The mileage of the Volkswagen CC on our long-term test fleet has fairly shot up in recent weeks, and a surprising number of those miles have been covered in neutral (or something approximating it).
That’s because the CC’s dual-clutch gearbox has a fuel-saving coasting function – a feature that’s found on an increasing number of DSG-equipped diesel-engined Volkswagens. It’s an interesting development (at least, it is to me), and one that’s worthy of some discussion. So here goes.
The coasting function declutches the engine when the throttle is lifted, which means that the car is free from the momentum-hungry shackles of engine braking (such as it is with a modern common-rail diesel) on the overrun. Now, before you write in and say that today’s engines have an overrun fuel cut-off which shuts off the fuel supply on a closed throttle, and that an engine coasting on tickover with the gearbox disengaged actually uses more fuel than one coasting in gear on a closed throttle, well, apparently it doesn’t.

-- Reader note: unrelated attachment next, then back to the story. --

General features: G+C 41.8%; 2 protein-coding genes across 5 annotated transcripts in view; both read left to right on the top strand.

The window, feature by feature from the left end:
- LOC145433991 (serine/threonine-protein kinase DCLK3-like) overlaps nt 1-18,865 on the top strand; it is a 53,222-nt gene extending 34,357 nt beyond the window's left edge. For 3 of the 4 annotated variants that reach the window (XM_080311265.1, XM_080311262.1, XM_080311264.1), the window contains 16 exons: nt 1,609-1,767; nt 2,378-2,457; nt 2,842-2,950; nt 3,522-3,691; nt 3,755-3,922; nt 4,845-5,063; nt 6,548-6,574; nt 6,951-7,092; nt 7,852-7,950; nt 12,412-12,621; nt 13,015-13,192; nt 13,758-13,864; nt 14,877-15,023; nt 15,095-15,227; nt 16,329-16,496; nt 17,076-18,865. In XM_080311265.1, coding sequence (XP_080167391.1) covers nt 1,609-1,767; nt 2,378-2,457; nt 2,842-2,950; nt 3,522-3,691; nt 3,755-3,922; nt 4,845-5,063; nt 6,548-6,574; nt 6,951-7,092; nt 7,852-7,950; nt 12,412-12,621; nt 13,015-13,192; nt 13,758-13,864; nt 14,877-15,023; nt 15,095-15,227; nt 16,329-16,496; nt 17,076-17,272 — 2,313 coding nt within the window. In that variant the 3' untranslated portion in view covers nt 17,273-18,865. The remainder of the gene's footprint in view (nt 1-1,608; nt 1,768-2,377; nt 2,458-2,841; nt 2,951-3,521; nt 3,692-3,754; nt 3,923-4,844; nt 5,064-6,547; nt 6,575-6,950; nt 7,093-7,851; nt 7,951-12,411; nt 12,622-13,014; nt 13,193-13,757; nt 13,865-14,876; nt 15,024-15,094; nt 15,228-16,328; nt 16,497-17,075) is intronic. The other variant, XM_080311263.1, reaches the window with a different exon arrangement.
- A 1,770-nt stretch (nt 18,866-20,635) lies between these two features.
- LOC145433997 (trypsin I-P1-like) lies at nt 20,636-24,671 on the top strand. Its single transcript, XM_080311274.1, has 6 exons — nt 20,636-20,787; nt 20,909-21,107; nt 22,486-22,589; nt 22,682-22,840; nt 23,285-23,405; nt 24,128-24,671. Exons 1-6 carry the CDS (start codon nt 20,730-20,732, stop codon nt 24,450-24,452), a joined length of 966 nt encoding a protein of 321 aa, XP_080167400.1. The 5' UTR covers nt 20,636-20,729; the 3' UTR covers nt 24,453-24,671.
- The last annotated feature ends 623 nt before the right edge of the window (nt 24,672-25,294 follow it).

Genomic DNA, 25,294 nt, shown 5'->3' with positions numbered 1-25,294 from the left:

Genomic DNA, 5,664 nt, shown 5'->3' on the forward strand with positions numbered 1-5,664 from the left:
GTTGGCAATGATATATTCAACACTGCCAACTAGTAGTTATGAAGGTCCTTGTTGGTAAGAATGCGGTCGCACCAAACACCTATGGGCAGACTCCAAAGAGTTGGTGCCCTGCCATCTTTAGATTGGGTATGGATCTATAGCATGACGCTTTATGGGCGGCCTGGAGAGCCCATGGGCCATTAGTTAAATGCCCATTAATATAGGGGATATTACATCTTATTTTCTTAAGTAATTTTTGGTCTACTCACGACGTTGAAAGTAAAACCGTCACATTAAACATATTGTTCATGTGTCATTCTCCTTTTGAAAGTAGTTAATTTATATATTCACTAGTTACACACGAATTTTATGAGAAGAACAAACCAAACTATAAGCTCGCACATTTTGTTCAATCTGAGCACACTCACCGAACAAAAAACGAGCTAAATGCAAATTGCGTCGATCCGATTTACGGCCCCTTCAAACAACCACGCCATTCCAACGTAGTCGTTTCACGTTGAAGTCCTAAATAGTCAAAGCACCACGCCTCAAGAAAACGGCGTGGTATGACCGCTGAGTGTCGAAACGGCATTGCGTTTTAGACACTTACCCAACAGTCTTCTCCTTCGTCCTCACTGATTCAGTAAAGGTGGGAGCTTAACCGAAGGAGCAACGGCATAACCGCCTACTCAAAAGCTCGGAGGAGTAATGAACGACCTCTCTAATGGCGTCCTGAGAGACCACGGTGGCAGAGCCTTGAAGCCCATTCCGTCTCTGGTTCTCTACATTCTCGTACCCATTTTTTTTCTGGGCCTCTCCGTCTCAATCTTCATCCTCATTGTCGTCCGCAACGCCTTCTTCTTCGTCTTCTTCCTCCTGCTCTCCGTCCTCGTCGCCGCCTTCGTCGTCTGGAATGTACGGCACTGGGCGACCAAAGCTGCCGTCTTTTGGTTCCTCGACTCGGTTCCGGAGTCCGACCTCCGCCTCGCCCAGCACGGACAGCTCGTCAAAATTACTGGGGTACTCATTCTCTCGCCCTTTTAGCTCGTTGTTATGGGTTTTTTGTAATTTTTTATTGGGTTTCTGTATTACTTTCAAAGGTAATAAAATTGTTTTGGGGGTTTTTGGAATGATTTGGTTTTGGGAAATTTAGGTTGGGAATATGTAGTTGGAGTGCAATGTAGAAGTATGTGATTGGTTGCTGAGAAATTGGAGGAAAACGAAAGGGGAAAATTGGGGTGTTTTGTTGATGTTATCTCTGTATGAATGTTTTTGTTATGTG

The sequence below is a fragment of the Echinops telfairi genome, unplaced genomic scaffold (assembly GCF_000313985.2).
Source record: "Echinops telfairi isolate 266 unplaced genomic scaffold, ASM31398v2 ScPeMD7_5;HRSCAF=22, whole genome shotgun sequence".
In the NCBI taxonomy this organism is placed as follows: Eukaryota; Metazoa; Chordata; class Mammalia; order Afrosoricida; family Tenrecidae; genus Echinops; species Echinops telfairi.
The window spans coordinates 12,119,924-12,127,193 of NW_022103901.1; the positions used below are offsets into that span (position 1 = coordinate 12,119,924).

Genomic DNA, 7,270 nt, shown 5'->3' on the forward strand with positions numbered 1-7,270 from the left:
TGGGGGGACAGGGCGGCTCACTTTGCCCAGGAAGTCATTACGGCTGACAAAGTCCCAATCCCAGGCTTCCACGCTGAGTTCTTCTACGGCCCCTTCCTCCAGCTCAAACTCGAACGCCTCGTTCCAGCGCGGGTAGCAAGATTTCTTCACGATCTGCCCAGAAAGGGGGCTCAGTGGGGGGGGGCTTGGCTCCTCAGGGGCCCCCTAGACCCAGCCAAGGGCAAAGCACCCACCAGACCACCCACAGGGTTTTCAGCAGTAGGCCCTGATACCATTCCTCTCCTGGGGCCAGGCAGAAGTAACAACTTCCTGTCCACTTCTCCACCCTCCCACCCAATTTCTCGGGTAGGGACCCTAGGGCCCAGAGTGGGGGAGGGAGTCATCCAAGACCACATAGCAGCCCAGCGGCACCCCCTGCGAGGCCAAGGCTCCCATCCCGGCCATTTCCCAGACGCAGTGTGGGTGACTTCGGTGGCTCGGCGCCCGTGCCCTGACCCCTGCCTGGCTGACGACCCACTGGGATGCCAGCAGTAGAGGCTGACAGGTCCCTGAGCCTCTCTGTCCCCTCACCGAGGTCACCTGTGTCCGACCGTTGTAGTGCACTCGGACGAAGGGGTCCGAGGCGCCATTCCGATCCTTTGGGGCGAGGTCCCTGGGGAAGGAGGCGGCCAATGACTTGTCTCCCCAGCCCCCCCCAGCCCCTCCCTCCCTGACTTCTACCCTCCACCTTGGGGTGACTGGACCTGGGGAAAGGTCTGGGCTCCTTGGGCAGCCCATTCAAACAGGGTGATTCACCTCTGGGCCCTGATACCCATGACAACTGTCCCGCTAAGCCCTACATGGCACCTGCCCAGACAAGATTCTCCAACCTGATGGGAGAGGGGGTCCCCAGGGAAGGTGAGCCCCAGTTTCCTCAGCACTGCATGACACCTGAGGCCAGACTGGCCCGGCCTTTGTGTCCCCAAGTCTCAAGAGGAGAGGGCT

In short, when you lift off you end up travelling much farther before you have to get back on it, and the subsequent fuel savings outweigh whatever is burnt on tickover while coasting. Touch the throttle or brake while coasting, or move the gear selector from D to its manual shift position, and the gear re-engages. The coasting function can also be disabled via the onboard menu settings, or overridden by keeping manual control over the gearchanges.